Skeptophilia (skep-to-fil-i-a) (n.) - the love of logical thought, skepticism, and thinking critically. Being an exploration of the applications of skeptical thinking to the world at large, with periodic excursions into linguistics, music, politics, cryptozoology, and why people keep seeing the face of Jesus on grilled cheese sandwiches.

Thursday, July 7, 2016

Ark afloat

So yesterday, Ken Ham's flagship project Ark Encounter opened with much fanfare, thus proving that it takes $102 million dollars and a crew of thousands six years to support the contention that a 500-year-old man and his three sons could do the same thing in a few weeks without power tools.

Ham, naturally, is delighted.  It hasn't been smooth sailing; he was plagued with funding problems and a lawsuit over discriminatory hiring practices when it was discovered that he was receiving tax breaks from the state of Kentucky while simultaneously requiring that anyone who worked there (including volunteers) had to be practicing Christians who believed in biblical inerrancy.  That he actually succeeded was something of -- dare I say it -- a miracle.

"Nobody’s ever attempted anything like this before," Ham said, in an interview with Forbes, "because God never has brought all of these kinds of people — literally thousands of people — together to make it happen, until now."

Not even once, four thousand years ago?  Really?  Wasn't that kind of your point?

"We are bold about the fact that we’re doing it because we’re Christians and we’re doing it for the Christian message," Ham said.  "But we’re not trying to force it on people.  What we want to do is challenge people to consider that what they’re seeing was true and feasible.  We want to get them to take the Bible seriously."

Ken Ham [image courtesy of the Wikimedia Commons]

Because anyone with a shred of critical thinking ability would take seriously the conjecture that (1) there was enough rain to flood the entire Earth, followed by (2) all the water miraculously going somewhere ("away," presumably), followed by (3) all the sloths somehow ambling their way from Palestine back to the Amazon Rain Forest unaided.

And we won't even go into the mental gymnastics that it would take to believe that two of every animal species on Earth would fit on a 512-foot-long ship in the first place.

Ham is thrilled by the whole thing, as one might expect, but is not content to rest on his laurels.  He is -- according to Forbes -- planning on taking on as his next project building a full-size replica of the Tower of Babel, to commemorate another time that the God of Love decided to smite the shit out of his creations for getting uppity.  Apparently, though, Ham has to figure out how tall to build the thing, because that's never mentioned in the bible -- just that it was "tall enough to see heaven."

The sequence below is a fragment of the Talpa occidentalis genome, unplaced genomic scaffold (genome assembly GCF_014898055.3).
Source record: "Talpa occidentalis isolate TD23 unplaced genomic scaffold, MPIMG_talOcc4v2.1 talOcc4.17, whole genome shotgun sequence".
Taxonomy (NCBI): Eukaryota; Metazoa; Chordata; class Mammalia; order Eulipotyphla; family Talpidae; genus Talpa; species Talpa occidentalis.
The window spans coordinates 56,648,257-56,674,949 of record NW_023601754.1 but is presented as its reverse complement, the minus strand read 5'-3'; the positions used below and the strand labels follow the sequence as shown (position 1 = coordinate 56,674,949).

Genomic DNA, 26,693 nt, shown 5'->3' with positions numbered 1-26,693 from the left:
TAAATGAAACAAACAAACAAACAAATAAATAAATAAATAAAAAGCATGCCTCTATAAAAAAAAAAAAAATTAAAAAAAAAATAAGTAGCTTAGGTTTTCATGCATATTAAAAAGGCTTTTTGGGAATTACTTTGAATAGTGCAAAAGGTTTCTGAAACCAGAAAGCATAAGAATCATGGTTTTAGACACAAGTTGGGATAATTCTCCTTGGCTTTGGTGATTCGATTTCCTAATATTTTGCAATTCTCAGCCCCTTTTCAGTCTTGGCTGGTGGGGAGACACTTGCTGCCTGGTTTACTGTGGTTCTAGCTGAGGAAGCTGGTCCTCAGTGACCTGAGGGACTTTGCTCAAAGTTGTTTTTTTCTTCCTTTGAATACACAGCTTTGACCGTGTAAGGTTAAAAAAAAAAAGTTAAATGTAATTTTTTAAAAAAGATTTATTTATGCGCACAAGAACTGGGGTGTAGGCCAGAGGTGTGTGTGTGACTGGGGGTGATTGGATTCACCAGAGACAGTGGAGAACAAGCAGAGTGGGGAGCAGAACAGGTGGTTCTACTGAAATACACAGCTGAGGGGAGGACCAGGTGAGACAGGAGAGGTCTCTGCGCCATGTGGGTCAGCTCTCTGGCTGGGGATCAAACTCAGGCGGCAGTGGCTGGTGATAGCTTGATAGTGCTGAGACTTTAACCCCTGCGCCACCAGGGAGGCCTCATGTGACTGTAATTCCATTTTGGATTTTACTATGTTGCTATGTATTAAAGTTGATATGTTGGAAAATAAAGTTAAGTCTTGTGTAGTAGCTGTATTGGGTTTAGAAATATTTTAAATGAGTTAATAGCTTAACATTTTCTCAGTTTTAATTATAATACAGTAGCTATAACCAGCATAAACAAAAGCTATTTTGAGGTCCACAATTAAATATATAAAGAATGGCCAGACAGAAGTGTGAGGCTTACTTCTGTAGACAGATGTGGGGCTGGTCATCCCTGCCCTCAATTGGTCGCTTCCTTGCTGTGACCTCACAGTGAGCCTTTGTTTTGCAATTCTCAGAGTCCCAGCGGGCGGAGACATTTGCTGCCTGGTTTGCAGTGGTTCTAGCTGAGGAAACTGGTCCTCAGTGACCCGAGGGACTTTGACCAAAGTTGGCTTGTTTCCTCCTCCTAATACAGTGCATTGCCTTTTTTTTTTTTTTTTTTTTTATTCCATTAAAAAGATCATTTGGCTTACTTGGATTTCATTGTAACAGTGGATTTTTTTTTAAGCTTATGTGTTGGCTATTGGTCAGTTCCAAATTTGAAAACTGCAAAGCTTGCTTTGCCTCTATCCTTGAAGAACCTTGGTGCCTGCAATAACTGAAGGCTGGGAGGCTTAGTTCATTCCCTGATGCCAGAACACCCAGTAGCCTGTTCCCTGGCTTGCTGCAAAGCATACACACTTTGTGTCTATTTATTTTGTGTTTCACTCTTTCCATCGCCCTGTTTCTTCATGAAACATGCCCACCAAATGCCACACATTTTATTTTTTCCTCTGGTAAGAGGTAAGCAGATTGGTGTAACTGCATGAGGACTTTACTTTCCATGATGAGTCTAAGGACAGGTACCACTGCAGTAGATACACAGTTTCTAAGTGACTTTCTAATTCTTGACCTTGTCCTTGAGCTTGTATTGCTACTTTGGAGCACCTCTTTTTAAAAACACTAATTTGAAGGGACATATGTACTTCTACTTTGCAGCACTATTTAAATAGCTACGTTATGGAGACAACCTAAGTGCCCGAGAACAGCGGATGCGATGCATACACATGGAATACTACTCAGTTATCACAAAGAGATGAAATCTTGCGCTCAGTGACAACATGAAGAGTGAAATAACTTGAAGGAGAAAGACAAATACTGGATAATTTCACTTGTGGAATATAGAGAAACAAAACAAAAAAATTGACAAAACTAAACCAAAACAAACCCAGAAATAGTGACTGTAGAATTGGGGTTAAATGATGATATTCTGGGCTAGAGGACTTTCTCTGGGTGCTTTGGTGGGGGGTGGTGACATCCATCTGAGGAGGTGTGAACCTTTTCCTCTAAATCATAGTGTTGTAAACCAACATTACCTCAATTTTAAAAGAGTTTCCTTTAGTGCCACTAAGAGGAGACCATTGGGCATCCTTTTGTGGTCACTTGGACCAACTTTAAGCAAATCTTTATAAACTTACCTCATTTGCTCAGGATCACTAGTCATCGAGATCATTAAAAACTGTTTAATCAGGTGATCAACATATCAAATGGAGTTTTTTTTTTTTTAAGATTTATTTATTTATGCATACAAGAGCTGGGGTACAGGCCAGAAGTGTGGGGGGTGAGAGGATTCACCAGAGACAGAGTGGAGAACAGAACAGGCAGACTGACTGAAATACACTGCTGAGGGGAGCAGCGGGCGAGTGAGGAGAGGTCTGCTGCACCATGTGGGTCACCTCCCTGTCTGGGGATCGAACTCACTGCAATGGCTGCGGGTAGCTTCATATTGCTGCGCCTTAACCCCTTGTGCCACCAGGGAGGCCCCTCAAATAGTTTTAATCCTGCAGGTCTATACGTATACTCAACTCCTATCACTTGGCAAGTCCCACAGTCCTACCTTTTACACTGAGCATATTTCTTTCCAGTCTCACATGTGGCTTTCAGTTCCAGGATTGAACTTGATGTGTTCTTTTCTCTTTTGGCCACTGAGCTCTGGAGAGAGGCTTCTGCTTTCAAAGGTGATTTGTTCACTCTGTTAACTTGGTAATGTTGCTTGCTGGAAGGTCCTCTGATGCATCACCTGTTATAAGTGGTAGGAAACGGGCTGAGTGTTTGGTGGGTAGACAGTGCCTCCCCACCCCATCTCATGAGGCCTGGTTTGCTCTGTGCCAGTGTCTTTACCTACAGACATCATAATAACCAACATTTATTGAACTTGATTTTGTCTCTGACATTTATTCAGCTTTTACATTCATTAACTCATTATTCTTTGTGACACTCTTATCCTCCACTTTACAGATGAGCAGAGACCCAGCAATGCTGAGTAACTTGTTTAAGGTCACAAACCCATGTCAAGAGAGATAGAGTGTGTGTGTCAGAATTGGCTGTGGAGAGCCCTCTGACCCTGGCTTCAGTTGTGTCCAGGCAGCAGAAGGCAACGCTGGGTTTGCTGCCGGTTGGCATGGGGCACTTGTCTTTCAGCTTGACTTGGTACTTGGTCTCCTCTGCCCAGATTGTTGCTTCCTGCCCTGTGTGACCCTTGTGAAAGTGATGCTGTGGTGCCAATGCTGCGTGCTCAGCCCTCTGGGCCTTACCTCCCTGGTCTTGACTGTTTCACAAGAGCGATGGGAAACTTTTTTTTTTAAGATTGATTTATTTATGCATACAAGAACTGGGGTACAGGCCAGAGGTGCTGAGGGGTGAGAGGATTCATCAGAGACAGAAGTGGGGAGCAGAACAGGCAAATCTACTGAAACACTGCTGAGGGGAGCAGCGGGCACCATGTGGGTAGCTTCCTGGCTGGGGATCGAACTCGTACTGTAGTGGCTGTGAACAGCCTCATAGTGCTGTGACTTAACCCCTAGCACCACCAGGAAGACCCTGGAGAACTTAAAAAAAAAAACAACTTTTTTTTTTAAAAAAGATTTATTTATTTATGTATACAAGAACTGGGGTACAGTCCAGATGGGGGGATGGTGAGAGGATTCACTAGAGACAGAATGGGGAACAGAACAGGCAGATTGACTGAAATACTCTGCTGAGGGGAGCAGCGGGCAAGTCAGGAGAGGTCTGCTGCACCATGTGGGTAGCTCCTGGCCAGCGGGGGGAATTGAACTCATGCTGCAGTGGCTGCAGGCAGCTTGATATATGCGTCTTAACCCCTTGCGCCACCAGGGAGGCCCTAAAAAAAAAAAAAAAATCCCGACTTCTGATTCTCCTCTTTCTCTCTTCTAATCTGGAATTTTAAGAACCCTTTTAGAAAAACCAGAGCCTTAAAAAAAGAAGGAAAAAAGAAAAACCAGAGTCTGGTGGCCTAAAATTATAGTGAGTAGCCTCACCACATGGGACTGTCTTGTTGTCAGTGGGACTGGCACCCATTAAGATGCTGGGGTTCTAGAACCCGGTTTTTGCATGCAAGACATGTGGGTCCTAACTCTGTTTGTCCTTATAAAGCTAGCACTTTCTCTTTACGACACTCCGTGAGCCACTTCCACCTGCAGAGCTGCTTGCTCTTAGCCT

Which is pretty freakin' tall.  I bet he'll need an even bigger budget this time.

I'm happy to say, though, that for those of you who prefer to deal with reality, there is an exhibit at the American Museum of Natural History in New York City that has models of what scientists currently believe dinosaurs looked like (with no nonsense about trying to keep velociraptors on a boat for forty days and forty nights without their eating everything in sight).  And the current research is that many of them had... feathers.  Which kind of changes our perception of them, doesn't it?  No more scaly terrors, à la Jurassic Park; the current conception is more like a nightmarish cross between Godzilla and a chicken.  All of which, by the way, is borne out by the evidence, which includes fossilized feather imprints around dinosaur skeletons, not to mention actual feathers preserved in amber.

[image courtesy of the Wikimedia Commons]

So as counterintuitive as it is, the dinosaurs actually didn't go extinct.  We still have dinosaurs -- we just call 'em "birds."  Think about that next time you're feeding the chickadees.

Anyhow, if I'm going to blow some money on admission, I think I'm heading to New York rather than Lexington.  I don't have anything against fairy tales as long as they're labeled that way, and the fact that Ham et al. are trying to fool yet another generation of children into believing that Science is Evil and the Earth is 6,000 years old just grinds my gears.  Plus, I think just reading the labels on the displays would probably send my blood pressure through the roof, and heaven knows I don't need that.

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